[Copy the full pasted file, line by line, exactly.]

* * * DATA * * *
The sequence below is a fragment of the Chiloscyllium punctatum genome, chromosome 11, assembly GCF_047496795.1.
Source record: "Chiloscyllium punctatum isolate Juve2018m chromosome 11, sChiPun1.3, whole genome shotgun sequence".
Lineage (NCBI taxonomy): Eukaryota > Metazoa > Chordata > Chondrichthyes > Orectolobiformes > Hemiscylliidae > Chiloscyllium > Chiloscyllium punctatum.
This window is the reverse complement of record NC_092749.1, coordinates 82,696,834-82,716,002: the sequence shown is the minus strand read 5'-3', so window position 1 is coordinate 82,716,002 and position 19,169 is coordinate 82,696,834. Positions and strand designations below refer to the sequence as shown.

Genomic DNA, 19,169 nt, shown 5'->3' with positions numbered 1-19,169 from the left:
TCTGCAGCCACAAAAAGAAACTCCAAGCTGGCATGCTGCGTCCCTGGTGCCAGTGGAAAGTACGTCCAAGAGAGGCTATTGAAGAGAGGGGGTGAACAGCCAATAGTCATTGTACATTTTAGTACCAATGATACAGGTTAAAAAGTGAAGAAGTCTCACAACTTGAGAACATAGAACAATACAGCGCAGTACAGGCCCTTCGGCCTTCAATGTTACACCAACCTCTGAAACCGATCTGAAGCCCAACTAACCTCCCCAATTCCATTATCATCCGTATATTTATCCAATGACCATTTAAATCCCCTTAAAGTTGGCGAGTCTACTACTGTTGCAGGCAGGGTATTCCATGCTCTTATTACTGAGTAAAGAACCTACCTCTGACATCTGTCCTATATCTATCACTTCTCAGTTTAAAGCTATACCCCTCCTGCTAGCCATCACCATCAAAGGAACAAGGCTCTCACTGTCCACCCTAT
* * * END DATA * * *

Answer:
The sequence below is a fragment of the Chiloscyllium punctatum genome, chromosome 11, assembly GCF_047496795.1.
Source record: "Chiloscyllium punctatum isolate Juve2018m chromosome 11, sChiPun1.3, whole genome shotgun sequence".
Lineage (NCBI taxonomy): Eukaryota > Metazoa > Chordata > Chondrichthyes > Orectolobiformes > Hemiscylliidae > Chiloscyllium > Chiloscyllium punctatum.
This window is the reverse complement of record NC_092749.1, coordinates 82,696,834-82,716,002: the sequence shown is the minus strand read 5'-3', so window position 1 is coordinate 82,716,002 and position 19,169 is coordinate 82,696,834. Positions and strand designations below refer to the sequence as shown.

Genomic DNA, 19,169 nt, shown 5'->3' with positions numbered 1-19,169 from the left:
TCTGCAGCCACAAAAAGAAACTCCAAGCTGGCATGCTGCGTCCCTGGTGCCAGTGGAAAGTACGTCCAAGAGAGGCTATTGAAGAGAGGGGGTGAACAGCCAATAGTCATTGTACATTTTAGTACCAATGATACAGGTTAAAAAGTGAAGAAGTCTCACAACTTGAGAACATAGAACAATACAGCGCAGTACAGGCCCTTCGGCCTTCAATGTTACACCAACCTCTGAAACCGATCTGAAGCCCAACTAACCTCCCCAATTCCATTATCATCCGTATATTTATCCAATGACCATTTAAATCCCCTTAAAGTTGGCGAGTCTACTACTGTTGCAGGCAGGGTATTCCATGCTCTTATTACTGAGTAAAGAACCTACCTCTGACATCTGTCCTATATCTATCACTTCTCAGTTTAAAGCTATACCCCTCCTGCTAGCCATCACCATCAAAGGAACAAGGCTCTCACTGTCCACCCTAT